Balthasar is concerned that this ontology presents God as ecstatic to world and time creates a “groundless abyss that separates the absolutely transcendent ‘essence’ of God from the world” and does not account for the Trinitarian entrance of God into time and history. Whether or not he is correct in his interpretation, this example illustrates a perennial problem in Orthodox theology as reflected in the different ontological (and existential) accounts among the church fathers and even within a single thinker such as early and later Maximus. As E. Moore has shown, how the theologian conceives of human freedom, either as “a series of fumbles and false starts” attempting to reach the external God within worldly temporality, or as the “unfolding of an indeterminate history that is the result of free acts of human souls,”[19] is the issue at the heart. The ontological must at some point reach the existential if the questions of Being are to have any meaning for us.

A meeting point may be proposed as such: For Zizioulas’ in his interpretation of the Orthodox faith, God is no Being apart from communion (the ecclesial union of beings-toward-God); for Heidegger in his existential ontology, Being is no Being apart from Dasein, which has the structure of Being-with-others. These statements are not equivalent, but complimentary. Notions that Being is equated with God for Heidegger are convincingly dispelled by Hemming,[20] and we need only quote his 1951 Zurich seminar to ward off any doubt:

Being and God are not identical, and I would never attempt to think the essence of God through being. Some of you perhaps know that I came out of theology, and that I harbor an old love for it and that I have a certain understanding of it. If I were yet to write a theology—to which I sometimes feel inclined—then the word ‘being’ would not be allowed to occur in it.[21]

Unlike the theologian, the philosopher does not have the theoretical commitment to God as the source of Being. However, the philosopher has the advantage of phenomenological access to our relation to and striving toward God through our Being.

We cannot say with any biographical certainty to what extent Heidegger’s phenomenological concepts in Being and Time are derived from his early research in theology (comparisons such as the notion of the Fallenness of Dasein with the primordial Fall of Adam and Eve are made and disputed). We can be sure that the question of God and the divine was in the background of his thought and philosophical career.[22] Regardless of his often silent struggle with theology, Zizioulas’ next statement in his footnote points to a core weakness in Heidegger’s thought in Being and Time for theology. The notion of personhood may have been prematurely shunned due to his (mis)understanding of Person as having the trapping of a static metaphysics and a Cartesian subjectivity. We, however, cannot dismiss the dynamic ontology of Personhood as found in works such as Being as Communion, and are challenged to face the difficulties personalism creates for the philosopher faced with questions about Subject and subjectivity in contemporary Continental philosophy.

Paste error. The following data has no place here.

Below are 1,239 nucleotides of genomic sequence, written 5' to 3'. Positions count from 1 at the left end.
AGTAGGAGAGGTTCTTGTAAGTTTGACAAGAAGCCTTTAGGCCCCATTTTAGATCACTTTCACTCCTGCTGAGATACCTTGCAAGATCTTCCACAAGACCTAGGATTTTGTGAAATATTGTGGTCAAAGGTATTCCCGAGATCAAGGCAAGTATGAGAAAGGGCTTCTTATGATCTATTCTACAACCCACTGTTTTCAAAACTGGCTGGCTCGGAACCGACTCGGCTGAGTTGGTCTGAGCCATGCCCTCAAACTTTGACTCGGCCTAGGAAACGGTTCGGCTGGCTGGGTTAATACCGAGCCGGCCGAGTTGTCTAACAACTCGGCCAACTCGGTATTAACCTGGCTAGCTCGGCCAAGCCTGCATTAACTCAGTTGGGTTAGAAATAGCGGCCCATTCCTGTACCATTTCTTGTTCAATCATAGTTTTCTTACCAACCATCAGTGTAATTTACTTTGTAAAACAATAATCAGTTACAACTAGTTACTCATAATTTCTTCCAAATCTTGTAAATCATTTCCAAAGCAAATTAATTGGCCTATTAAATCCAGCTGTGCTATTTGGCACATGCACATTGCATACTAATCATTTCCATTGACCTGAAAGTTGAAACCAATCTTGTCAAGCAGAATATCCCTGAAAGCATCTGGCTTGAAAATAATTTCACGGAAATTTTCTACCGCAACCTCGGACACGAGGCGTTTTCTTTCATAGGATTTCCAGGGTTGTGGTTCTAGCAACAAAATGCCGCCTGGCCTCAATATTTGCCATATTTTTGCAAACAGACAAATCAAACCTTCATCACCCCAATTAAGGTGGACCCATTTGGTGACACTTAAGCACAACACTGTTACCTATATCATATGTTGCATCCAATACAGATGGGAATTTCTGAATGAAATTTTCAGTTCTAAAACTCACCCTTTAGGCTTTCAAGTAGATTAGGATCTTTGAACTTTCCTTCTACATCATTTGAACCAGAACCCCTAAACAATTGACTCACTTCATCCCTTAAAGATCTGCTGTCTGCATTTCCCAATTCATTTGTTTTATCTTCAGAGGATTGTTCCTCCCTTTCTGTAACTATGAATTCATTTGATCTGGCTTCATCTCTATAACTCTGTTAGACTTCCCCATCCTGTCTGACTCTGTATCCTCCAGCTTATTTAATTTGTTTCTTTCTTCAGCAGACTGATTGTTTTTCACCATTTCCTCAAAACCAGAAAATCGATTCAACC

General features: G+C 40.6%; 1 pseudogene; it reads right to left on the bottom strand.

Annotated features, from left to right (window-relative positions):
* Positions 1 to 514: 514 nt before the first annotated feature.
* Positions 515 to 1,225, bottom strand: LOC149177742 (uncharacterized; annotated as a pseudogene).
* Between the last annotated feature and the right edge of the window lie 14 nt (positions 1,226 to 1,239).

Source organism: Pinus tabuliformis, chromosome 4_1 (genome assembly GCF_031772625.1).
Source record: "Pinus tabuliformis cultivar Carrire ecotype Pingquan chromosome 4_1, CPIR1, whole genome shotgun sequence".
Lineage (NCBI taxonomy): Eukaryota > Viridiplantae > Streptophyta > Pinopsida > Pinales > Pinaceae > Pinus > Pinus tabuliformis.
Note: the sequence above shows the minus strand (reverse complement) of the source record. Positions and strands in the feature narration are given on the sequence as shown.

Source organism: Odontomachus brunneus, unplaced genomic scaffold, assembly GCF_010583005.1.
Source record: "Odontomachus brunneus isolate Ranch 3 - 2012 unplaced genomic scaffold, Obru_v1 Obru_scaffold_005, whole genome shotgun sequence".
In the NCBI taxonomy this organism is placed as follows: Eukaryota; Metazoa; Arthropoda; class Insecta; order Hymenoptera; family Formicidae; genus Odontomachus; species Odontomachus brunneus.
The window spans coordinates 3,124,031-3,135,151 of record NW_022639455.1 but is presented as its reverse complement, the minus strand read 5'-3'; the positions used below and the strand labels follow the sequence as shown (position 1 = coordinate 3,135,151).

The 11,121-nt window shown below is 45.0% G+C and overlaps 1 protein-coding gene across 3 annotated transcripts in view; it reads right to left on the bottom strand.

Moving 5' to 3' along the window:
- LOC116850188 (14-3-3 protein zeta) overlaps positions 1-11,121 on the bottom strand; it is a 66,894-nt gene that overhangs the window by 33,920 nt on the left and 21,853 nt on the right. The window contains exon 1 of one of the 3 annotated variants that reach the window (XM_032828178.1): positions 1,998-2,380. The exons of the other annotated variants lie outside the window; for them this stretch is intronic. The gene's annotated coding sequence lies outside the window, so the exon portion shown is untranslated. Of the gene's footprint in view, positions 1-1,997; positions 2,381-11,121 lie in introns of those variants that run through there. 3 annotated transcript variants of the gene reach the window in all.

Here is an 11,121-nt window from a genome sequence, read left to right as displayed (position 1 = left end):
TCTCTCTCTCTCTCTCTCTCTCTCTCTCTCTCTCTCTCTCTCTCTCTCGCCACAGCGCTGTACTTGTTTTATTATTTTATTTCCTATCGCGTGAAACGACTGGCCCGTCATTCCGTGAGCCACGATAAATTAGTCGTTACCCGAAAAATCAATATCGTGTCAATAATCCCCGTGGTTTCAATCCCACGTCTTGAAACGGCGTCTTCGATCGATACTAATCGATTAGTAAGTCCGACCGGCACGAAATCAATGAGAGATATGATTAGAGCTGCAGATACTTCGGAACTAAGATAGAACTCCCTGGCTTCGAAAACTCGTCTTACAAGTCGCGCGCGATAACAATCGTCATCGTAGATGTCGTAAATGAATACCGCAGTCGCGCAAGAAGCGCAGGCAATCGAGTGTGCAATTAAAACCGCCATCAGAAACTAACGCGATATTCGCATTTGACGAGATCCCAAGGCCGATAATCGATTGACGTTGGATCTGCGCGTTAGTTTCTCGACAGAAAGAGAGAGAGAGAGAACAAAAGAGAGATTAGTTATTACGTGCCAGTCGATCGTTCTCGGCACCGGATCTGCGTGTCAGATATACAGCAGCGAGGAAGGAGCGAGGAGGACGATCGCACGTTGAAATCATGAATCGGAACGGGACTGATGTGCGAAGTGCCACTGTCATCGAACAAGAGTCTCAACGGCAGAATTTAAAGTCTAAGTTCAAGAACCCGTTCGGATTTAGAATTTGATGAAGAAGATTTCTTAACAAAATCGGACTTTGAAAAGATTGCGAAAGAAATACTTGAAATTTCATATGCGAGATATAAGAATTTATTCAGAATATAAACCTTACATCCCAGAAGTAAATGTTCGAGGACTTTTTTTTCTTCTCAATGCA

Subjectivity, Person, Other

Papanikolaou is correct to identify a conscious influence of Emmanuel Levinas on Zizioulas.[23] He is also correct to point out that Zizioulas’ interpretation of the Cappadocians as developing a “relational ontology of trinitarian personhood” is not far-fetched. If existentialism and personalism for theology happens to be compatible with patristic thinking, then so it is. Therefore, I believe Zizioulas’s next critical statement in the footnote of Heidegger, borrowed directly from Levinas, is motivated by a concern for the preservation of a dynamic and existential ontology, a concern of which Being and Time ontology falls short.  Zizioulas acknowledges that:

Heidegger represents an important stage in the progress of Western thought, especially in the liberation of ontology from an absolute “ontism” and from philosophical rationalism, though not in fact from the concept of consciousness and of the subject. (See the critique of Heidegger by the important contemporary philosopher, E. Levinas, in his brilliant work, Totalité et Infini. Essai sur l’Exteriorité [1971], p. 15: “Sein und Zeit n’a peut-être soutenu qu’une seule thèse: l’être est inséparable de la compréhension de l’être [que se déroule comme temps], l’être est déjà appel à la subjectivité.”)[24]